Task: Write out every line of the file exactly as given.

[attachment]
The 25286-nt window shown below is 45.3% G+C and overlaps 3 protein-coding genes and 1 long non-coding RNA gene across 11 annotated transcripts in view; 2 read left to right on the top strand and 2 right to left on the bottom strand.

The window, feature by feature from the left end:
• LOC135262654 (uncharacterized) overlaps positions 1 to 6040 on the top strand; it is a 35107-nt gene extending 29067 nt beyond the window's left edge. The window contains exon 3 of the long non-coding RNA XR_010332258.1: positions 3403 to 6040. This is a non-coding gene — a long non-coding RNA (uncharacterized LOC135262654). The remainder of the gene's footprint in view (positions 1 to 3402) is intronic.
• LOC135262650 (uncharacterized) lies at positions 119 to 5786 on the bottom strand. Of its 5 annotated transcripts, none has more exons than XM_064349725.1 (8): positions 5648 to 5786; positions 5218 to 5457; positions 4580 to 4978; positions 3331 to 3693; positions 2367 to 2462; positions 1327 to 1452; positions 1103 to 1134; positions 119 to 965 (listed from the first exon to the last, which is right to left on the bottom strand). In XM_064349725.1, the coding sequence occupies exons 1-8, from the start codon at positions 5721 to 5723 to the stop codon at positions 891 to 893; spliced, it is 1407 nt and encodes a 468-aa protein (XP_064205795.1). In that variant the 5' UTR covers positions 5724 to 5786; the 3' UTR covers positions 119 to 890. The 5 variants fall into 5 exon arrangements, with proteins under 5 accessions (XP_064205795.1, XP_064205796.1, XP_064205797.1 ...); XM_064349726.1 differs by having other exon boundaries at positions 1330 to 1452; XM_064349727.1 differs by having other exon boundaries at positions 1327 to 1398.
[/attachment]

The 25286-nt window shown below is 45.3% G+C and overlaps 3 protein-coding genes and 1 long non-coding RNA gene across 11 annotated transcripts in view; 2 read left to right on the top strand and 2 right to left on the bottom strand.

The window, feature by feature from the left end:
• LOC135262654 (uncharacterized) overlaps positions 1 to 6040 on the top strand; it is a 35107-nt gene extending 29067 nt beyond the window's left edge. The window contains exon 3 of the long non-coding RNA XR_010332258.1: positions 3403 to 6040. This is a non-coding gene — a long non-coding RNA (uncharacterized LOC135262654). The remainder of the gene's footprint in view (positions 1 to 3402) is intronic.
• LOC135262650 (uncharacterized) lies at positions 119 to 5786 on the bottom strand. Of its 5 annotated transcripts, none has more exons than XM_064349725.1 (8): positions 5648 to 5786; positions 5218 to 5457; positions 4580 to 4978; positions 3331 to 3693; positions 2367 to 2462; positions 1327 to 1452; positions 1103 to 1134; positions 119 to 965 (listed from the first exon to the last, which is right to left on the bottom strand). In XM_064349725.1, the coding sequence occupies exons 1-8, from the start codon at positions 5721 to 5723 to the stop codon at positions 891 to 893; spliced, it is 1407 nt and encodes a 468-aa protein (XP_064205795.1). In that variant the 5' UTR covers positions 5724 to 5786; the 3' UTR covers positions 119 to 890. The 5 variants fall into 5 exon arrangements, with proteins under 5 accessions (XP_064205795.1, XP_064205796.1, XP_064205797.1 ...); XM_064349726.1 differs by having other exon boundaries at positions 1330 to 1452; XM_064349727.1 differs by having other exon boundaries at positions 1327 to 1398.